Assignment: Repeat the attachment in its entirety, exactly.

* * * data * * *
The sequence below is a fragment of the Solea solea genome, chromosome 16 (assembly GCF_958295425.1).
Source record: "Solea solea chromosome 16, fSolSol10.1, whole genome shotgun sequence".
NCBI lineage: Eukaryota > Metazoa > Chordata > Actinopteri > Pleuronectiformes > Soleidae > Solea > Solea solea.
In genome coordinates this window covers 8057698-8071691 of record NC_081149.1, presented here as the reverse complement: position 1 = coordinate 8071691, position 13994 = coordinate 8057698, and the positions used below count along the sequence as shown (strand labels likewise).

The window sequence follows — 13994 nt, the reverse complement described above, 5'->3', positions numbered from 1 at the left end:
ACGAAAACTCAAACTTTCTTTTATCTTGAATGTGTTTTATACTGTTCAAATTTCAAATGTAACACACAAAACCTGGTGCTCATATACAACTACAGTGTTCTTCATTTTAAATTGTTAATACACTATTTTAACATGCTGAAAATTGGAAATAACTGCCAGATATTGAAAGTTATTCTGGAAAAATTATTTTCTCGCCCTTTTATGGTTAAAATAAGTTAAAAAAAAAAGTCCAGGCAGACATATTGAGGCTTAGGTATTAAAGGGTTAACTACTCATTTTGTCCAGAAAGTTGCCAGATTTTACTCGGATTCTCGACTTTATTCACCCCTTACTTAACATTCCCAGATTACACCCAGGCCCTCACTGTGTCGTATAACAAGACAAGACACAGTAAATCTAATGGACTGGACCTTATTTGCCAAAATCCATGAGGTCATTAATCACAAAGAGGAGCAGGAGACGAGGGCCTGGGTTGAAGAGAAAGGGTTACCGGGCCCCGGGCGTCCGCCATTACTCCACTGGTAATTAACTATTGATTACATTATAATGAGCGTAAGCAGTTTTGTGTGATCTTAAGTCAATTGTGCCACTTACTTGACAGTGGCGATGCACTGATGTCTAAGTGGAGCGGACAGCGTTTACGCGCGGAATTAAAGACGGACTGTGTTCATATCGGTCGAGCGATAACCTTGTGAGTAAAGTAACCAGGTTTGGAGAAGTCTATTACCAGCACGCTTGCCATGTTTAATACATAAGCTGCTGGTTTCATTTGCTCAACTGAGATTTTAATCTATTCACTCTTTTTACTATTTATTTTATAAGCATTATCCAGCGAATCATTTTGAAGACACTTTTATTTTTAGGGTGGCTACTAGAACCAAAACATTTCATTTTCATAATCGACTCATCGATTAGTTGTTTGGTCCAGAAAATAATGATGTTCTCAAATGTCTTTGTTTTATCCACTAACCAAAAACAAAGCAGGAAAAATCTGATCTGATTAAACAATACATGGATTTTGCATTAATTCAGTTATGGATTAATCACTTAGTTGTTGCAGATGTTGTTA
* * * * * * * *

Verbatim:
The sequence below is a fragment of the Solea solea genome, chromosome 16 (assembly GCF_958295425.1).
Source record: "Solea solea chromosome 16, fSolSol10.1, whole genome shotgun sequence".
NCBI lineage: Eukaryota > Metazoa > Chordata > Actinopteri > Pleuronectiformes > Soleidae > Solea > Solea solea.
In genome coordinates this window covers 8057698-8071691 of record NC_081149.1, presented here as the reverse complement: position 1 = coordinate 8071691, position 13994 = coordinate 8057698, and the positions used below count along the sequence as shown (strand labels likewise).

The window sequence follows — 13994 nt, the reverse complement described above, 5'->3', positions numbered from 1 at the left end:
ACGAAAACTCAAACTTTCTTTTATCTTGAATGTGTTTTATACTGTTCAAATTTCAAATGTAACACACAAAACCTGGTGCTCATATACAACTACAGTGTTCTTCATTTTAAATTGTTAATACACTATTTTAACATGCTGAAAATTGGAAATAACTGCCAGATATTGAAAGTTATTCTGGAAAAATTATTTTCTCGCCCTTTTATGGTTAAAATAAGTTAAAAAAAAAAGTCCAGGCAGACATATTGAGGCTTAGGTATTAAAGGGTTAACTACTCATTTTGTCCAGAAAGTTGCCAGATTTTACTCGGATTCTCGACTTTATTCACCCCTTACTTAACATTCCCAGATTACACCCAGGCCCTCACTGTGTCGTATAACAAGACAAGACACAGTAAATCTAATGGACTGGACCTTATTTGCCAAAATCCATGAGGTCATTAATCACAAAGAGGAGCAGGAGACGAGGGCCTGGGTTGAAGAGAAAGGGTTACCGGGCCCCGGGCGTCCGCCATTACTCCACTGGTAATTAACTATTGATTACATTATAATGAGCGTAAGCAGTTTTGTGTGATCTTAAGTCAATTGTGCCACTTACTTGACAGTGGCGATGCACTGATGTCTAAGTGGAGCGGACAGCGTTTACGCGCGGAATTAAAGACGGACTGTGTTCATATCGGTCGAGCGATAACCTTGTGAGTAAAGTAACCAGGTTTGGAGAAGTCTATTACCAGCACGCTTGCCATGTTTAATACATAAGCTGCTGGTTTCATTTGCTCAACTGAGATTTTAATCTATTCACTCTTTTTACTATTTATTTTATAAGCATTATCCAGCGAATCATTTTGAAGACACTTTTATTTTTAGGGTGGCTACTAGAACCAAAACATTTCATTTTCATAATCGACTCATCGATTAGTTGTTTGGTCCAGAAAATAATGATGTTCTCAAATGTCTTTGTTTTATCCACTAACCAAAAACAAAGCAGGAAAAATCTGATCTGATTAAACAATACATGGATTTTGCATTAATTCAGTTATGGATTAATCACTTAGTTGTTGCAGATGTTGTTA